Monday, November 8, 2010
The DC Recycler and Recycling Pal Andrew visited the PG County recycling facility for a tour. The tour definitely exceeded all expectations. It was so interesting and so helpful for understanding the recycling process. We definitely recommend the tour.
Kourtney started us out with an explanation of all the different items that could be recycled. Some interesting things we learned:
1) You can recycle toilet paper rolls, (cellophane) plastic wrap, ziplock bags, foil, aluminum pie trays, gift boxes, tissue paper, etc.
2) You can remove the labels from tin cans and recycle them. Otherwise, the labels are burned.
3) Plastic lids are not generally recyclable, so try to find other kinds of lids, such as metal lids or aluminum foil.
4) Avoid clam shell plastic and styrofoam. Neither can be recycled. Try to find some alternative. At a salad bar, a plate would be better than using those covered containers.
5) If you have doubts about whether an item can be recycled, feel free to recycle it anyway. However, garden hoses should be recycled through Richie's Land Reclamation. Car batteries, needles, and other hazardous waste should go to hazardous waste recycling.
Mike then showed us the recycling machines. The process starts when the recycling trucks dump recycling in a big pile on the "tip floor," which is a covered building open to recycling trucks. A loader picks up the recycling and puts it in a metal box that leads to the conveyor belt that goes inside the center. 50-60 trucks drop off recycling at the center each day. They process 35 tons of recycling per hour; 500-600 tons per day. Interestingly, August and September bring the most recycling.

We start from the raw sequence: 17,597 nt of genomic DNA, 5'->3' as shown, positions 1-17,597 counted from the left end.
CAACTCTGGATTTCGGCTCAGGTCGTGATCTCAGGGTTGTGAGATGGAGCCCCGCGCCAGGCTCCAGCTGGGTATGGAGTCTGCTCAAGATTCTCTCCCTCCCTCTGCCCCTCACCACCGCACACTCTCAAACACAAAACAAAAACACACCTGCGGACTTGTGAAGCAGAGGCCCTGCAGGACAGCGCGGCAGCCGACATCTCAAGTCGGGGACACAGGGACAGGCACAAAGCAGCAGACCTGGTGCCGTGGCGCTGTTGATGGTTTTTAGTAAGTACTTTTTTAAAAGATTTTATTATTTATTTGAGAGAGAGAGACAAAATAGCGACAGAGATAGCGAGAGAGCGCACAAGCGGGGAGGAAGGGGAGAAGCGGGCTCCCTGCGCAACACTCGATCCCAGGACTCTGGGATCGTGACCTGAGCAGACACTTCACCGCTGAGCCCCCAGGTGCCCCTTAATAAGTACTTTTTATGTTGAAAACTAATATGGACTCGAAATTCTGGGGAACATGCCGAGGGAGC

Now, the sorting process begins. About 95% of the sorting is done by machines. Some of the 55 center employees do sorting at the various conveyor belts during two work shifts. The employees immediately pull large items and plastic bags off the belts to keep them out of the gears and put them in recycling bins. The machines have a series of screens that allow certain items to float up over them (like cardboard or paper) and heavier items (like cans) to drop below. Cardboard wet from the rain can't make it through this process, so it has to be set aside to try and put through again. If your cardboard gets wet, let it dry and then recycle it. At each stage, there are 1-3 employees pulling various items off the belts, such as plastic bags or items that missed the screen. They even use optical scanners to identify plastic bottles and blow bursts of air at them to send them into the correct screen.
The sorted items are then put into balers that create bales of each sorted item: cardboard, paper, aluminum, steel, tin, glass, plastic containers, and plastic film (plastic bags). These items are delivered to the company, which has bought the materials to produce something new. In the end, about 6-7% is waste that can't be recycled. Much less than I had expected.
We learned that the PG County area used to have 75 landfills, but now has 31. They can't build new landfills, so they need to recycle. Also, the PG Country recycling center is business that seeks to make money and seeks to recycle everything it can. It's money for the taxpayers, resources for businesses, and one way to keep trash out of the environment. A great deal for everyone.